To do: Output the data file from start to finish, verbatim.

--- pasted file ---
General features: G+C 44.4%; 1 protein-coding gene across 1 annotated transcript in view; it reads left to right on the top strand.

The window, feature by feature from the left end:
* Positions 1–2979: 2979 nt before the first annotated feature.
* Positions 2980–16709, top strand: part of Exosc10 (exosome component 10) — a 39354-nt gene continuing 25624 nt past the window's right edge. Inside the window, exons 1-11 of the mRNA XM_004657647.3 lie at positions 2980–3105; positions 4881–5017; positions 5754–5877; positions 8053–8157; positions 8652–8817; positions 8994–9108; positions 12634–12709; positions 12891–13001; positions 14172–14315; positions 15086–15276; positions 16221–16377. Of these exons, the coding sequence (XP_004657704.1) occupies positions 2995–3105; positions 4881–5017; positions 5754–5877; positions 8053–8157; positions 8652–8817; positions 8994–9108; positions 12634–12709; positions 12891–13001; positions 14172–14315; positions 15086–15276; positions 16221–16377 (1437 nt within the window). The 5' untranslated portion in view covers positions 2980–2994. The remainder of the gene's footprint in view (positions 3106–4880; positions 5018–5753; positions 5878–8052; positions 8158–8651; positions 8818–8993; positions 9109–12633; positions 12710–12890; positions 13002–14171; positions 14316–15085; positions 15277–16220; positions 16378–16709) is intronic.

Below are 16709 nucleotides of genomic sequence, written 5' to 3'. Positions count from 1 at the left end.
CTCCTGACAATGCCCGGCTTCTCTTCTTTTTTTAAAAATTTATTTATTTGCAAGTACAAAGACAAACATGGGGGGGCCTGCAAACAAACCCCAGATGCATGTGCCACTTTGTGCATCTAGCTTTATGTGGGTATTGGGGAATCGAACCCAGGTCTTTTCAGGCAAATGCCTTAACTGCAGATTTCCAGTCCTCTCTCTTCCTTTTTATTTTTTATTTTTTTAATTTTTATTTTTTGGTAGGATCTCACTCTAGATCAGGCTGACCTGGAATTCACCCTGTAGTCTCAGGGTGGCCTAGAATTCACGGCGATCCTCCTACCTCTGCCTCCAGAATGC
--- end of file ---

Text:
General features: G+C 44.4%; 1 protein-coding gene across 1 annotated transcript in view; it reads left to right on the top strand.

The window, feature by feature from the left end:
* Positions 1–2979: 2979 nt before the first annotated feature.
* Positions 2980–16709, top strand: part of Exosc10 (exosome component 10) — a 39354-nt gene continuing 25624 nt past the window's right edge. Inside the window, exons 1-11 of the mRNA XM_004657647.3 lie at positions 2980–3105; positions 4881–5017; positions 5754–5877; positions 8053–8157; positions 8652–8817; positions 8994–9108; positions 12634–12709; positions 12891–13001; positions 14172–14315; positions 15086–15276; positions 16221–16377. Of these exons, the coding sequence (XP_004657704.1) occupies positions 2995–3105; positions 4881–5017; positions 5754–5877; positions 8053–8157; positions 8652–8817; positions 8994–9108; positions 12634–12709; positions 12891–13001; positions 14172–14315; positions 15086–15276; positions 16221–16377 (1437 nt within the window). The 5' untranslated portion in view covers positions 2980–2994. The remainder of the gene's footprint in view (positions 3106–4880; positions 5018–5753; positions 5878–8052; positions 8158–8651; positions 8818–8993; positions 9109–12633; positions 12710–12890; positions 13002–14171; positions 14316–15085; positions 15277–16220; positions 16378–16709) is intronic.

Below are 16709 nucleotides of genomic sequence, written 5' to 3'. Positions count from 1 at the left end.
CTCCTGACAATGCCCGGCTTCTCTTCTTTTTTTAAAAATTTATTTATTTGCAAGTACAAAGACAAACATGGGGGGGCCTGCAAACAAACCCCAGATGCATGTGCCACTTTGTGCATCTAGCTTTATGTGGGTATTGGGGAATCGAACCCAGGTCTTTTCAGGCAAATGCCTTAACTGCAGATTTCCAGTCCTCTCTCTTCCTTTTTATTTTTTATTTTTTTAATTTTTATTTTTTGGTAGGATCTCACTCTAGATCAGGCTGACCTGGAATTCACCCTGTAGTCTCAGGGTGGCCTAGAATTCACGGCGATCCTCCTACCTCTGCCTCCAGAATGC